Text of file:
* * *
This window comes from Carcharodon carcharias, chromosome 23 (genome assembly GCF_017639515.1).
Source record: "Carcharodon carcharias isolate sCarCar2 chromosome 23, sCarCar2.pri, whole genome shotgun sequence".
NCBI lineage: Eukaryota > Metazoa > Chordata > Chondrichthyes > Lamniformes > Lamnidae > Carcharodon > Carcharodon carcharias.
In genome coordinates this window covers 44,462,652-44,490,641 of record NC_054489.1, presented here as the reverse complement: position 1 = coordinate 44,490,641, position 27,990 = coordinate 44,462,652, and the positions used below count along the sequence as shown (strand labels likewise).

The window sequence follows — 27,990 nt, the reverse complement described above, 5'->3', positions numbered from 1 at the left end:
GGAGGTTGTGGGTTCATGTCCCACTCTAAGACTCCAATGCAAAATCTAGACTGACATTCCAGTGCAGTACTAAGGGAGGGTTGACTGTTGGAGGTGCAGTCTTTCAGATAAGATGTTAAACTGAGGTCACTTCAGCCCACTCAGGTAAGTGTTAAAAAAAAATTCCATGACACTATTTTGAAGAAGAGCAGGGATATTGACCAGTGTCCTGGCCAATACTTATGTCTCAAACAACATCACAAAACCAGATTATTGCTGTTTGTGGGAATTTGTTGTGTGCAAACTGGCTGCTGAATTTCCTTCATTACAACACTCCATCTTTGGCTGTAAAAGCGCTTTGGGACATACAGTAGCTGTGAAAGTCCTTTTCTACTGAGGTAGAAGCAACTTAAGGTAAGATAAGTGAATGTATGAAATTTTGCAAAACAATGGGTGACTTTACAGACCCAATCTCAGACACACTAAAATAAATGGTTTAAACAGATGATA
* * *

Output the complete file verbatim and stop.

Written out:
This window comes from Carcharodon carcharias, chromosome 23 (genome assembly GCF_017639515.1).
Source record: "Carcharodon carcharias isolate sCarCar2 chromosome 23, sCarCar2.pri, whole genome shotgun sequence".
NCBI lineage: Eukaryota > Metazoa > Chordata > Chondrichthyes > Lamniformes > Lamnidae > Carcharodon > Carcharodon carcharias.
In genome coordinates this window covers 44,462,652-44,490,641 of record NC_054489.1, presented here as the reverse complement: position 1 = coordinate 44,490,641, position 27,990 = coordinate 44,462,652, and the positions used below count along the sequence as shown (strand labels likewise).

The window sequence follows — 27,990 nt, the reverse complement described above, 5'->3', positions numbered from 1 at the left end:
GGAGGTTGTGGGTTCATGTCCCACTCTAAGACTCCAATGCAAAATCTAGACTGACATTCCAGTGCAGTACTAAGGGAGGGTTGACTGTTGGAGGTGCAGTCTTTCAGATAAGATGTTAAACTGAGGTCACTTCAGCCCACTCAGGTAAGTGTTAAAAAAAAATTCCATGACACTATTTTGAAGAAGAGCAGGGATATTGACCAGTGTCCTGGCCAATACTTATGTCTCAAACAACATCACAAAACCAGATTATTGCTGTTTGTGGGAATTTGTTGTGTGCAAACTGGCTGCTGAATTTCCTTCATTACAACACTCCATCTTTGGCTGTAAAAGCGCTTTGGGACATACAGTAGCTGTGAAAGTCCTTTTCTACTGAGGTAGAAGCAACTTAAGGTAAGATAAGTGAATGTATGAAATTTTGCAAAACAATGGGTGACTTTACAGACCCAATCTCAGACACACTAAAATAAATGGTTTAAACAGATGATA